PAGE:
Janine RICHTER1, Michael RUCK1,2
1Technische Universitšt Dresden, Inorganic Chemistry II, Dresden, Germany
2Max Planck Institute for Chemical Physics of Solids, Dresden, Germany
Numerous naturally occurring ores as well as industrial waste products consist of metal oxides. Due to their typically low reactivity, their activation often requires high temperatures of around 1000 °C, generating immense amounts of CO2. Therefore, products of such energy-intensive processes, for example metals, as of today, have to be regarded as significant contributors to climate change.
A promising, more energy- and resource-efficient alternative could be an ionometallurgical approach, implying metal extraction by means of ionic liquids or deep eutectic solvents. Especially betainium bis(trifluoromethylsulfonyl)imide ([Hbet][NTf2]) proved to be a suitable ionic liquid for this purpose. In the first stage of this approach, metal oxides are dissolved at low temperature. In the second stage, metals are electrochemically deposited from the resulting solution. After the application of this approach to the examples of copper, zinc and lead, we here present our results in the cobalt system.
In the first stage, CoO, Co3O4 and LiCoO2 readily dissolve in the ionic liquid. Thereby, a complete reduction to cobalt(II) occurs, as indicated by three crystal structures of precipitated complexes and UV/Vis spectra. Interestingly, cobalt can only be electrodeposited from solutions of CoO and Co3O4 in the second stage. LiCoO2 solutions, in contrast to this, require additives, such as water or alkanoic acids for successful cobalt electrodeposition. This beneficial effect is attributed to additives influencing complex equilibria, which facilitates the formation of suitable complex species for cobalt deposition.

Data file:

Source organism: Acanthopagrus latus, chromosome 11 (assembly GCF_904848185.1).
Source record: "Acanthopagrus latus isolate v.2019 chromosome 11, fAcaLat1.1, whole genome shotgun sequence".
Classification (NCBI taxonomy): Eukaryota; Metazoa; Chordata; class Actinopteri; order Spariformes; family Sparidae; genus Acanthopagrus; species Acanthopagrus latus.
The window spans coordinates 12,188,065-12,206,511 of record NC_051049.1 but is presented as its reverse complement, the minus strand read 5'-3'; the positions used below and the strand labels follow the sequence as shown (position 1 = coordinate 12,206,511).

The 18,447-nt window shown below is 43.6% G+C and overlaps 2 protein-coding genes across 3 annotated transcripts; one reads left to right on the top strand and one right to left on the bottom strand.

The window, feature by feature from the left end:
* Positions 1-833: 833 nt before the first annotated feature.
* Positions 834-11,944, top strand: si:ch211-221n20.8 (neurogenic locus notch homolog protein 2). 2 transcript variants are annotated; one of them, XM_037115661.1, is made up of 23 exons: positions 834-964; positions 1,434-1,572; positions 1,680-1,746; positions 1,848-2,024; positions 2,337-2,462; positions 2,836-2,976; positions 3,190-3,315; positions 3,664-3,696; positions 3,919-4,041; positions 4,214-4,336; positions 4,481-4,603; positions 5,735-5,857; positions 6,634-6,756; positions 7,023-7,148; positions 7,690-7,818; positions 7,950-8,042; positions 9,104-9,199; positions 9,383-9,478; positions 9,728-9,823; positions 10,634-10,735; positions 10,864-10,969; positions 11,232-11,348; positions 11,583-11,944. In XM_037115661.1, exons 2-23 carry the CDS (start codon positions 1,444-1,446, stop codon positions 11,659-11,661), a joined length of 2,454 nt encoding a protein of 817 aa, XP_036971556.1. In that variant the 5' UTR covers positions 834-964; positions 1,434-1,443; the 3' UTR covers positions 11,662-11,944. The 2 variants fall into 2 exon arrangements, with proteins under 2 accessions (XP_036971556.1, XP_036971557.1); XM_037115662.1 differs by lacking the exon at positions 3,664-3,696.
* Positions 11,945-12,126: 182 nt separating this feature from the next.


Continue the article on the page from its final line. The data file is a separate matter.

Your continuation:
These findings demonstrate that cobalt can directly be produced ionometallurgically from different oxides, but also that a thorough understanding of the actual complex equilibria is essential. This approach could industrially be highly relevant for the processing of cobalt-containing ores as well as the recycling of lithium ion batteries. Furthermore, its application to other metal systems is of great interest. In the course of these ongoing works, we investigate the possibilities to recycle or even replace the expensive and toxic IL [Hbet][NTf2] by more benign reaction media. Thereby, toxicity, thermal and chemical stability, recyclability and costs have to be critically discussed.